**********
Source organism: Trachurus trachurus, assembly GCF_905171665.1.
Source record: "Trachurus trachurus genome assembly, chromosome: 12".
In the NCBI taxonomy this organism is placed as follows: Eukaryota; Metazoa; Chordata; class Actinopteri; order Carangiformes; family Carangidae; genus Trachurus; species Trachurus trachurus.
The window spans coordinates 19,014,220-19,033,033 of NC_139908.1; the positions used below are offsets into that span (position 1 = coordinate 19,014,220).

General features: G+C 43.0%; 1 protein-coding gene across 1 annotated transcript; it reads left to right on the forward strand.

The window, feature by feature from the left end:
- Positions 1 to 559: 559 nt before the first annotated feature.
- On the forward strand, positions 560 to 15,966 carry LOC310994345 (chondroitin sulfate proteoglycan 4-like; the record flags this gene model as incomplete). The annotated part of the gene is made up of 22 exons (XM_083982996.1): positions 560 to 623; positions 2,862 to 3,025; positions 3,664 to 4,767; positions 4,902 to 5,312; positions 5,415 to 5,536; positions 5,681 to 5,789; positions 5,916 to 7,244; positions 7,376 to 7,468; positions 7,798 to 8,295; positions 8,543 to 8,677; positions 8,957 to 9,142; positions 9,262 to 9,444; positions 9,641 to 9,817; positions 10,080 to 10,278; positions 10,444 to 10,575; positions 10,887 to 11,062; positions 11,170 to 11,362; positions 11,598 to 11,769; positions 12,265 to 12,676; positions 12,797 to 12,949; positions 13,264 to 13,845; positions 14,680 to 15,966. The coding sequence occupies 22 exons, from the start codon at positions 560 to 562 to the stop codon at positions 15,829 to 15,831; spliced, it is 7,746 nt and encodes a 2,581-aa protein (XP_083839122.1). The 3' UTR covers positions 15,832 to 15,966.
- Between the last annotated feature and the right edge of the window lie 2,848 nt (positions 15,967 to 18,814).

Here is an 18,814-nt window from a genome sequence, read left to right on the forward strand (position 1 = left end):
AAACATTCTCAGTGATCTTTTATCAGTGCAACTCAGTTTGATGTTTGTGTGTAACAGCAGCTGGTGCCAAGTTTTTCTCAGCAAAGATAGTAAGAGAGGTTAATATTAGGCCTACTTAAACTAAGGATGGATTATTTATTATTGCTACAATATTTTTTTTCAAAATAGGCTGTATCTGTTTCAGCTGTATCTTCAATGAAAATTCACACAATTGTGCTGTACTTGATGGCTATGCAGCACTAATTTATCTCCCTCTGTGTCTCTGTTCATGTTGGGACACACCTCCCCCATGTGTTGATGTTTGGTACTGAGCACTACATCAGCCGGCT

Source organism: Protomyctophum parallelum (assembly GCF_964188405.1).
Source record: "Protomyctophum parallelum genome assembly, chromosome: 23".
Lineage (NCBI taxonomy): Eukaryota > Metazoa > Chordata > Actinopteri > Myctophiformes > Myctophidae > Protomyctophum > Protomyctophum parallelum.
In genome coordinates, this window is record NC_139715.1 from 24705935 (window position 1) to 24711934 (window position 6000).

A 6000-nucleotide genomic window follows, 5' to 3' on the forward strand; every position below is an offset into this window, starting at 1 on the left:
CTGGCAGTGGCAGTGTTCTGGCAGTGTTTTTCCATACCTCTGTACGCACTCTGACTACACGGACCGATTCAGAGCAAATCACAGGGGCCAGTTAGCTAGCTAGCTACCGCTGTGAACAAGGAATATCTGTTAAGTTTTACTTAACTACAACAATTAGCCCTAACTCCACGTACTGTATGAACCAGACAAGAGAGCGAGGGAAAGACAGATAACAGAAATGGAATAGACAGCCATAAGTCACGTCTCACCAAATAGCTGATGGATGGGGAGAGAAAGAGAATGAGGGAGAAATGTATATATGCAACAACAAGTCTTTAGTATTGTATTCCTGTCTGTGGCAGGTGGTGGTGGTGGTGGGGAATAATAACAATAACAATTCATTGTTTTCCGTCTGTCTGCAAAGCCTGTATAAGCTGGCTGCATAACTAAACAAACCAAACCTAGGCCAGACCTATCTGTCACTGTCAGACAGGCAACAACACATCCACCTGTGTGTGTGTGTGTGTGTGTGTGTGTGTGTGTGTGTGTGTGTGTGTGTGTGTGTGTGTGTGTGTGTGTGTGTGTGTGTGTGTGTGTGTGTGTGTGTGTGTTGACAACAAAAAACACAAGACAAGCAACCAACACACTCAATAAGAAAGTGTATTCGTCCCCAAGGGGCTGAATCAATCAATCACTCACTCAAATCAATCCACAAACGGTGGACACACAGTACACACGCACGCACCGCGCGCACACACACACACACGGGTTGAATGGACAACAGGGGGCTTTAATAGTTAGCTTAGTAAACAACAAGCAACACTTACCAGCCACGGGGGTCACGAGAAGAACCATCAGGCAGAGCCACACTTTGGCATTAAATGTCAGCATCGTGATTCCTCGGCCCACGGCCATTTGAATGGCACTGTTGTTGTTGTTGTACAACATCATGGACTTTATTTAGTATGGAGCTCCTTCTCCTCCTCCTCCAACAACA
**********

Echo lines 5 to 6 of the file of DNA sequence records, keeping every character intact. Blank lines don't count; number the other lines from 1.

General features: G+C 43.0%; 1 protein-coding gene across 1 annotated transcript; it reads left to right on the forward strand.

The window, feature by feature from the left end: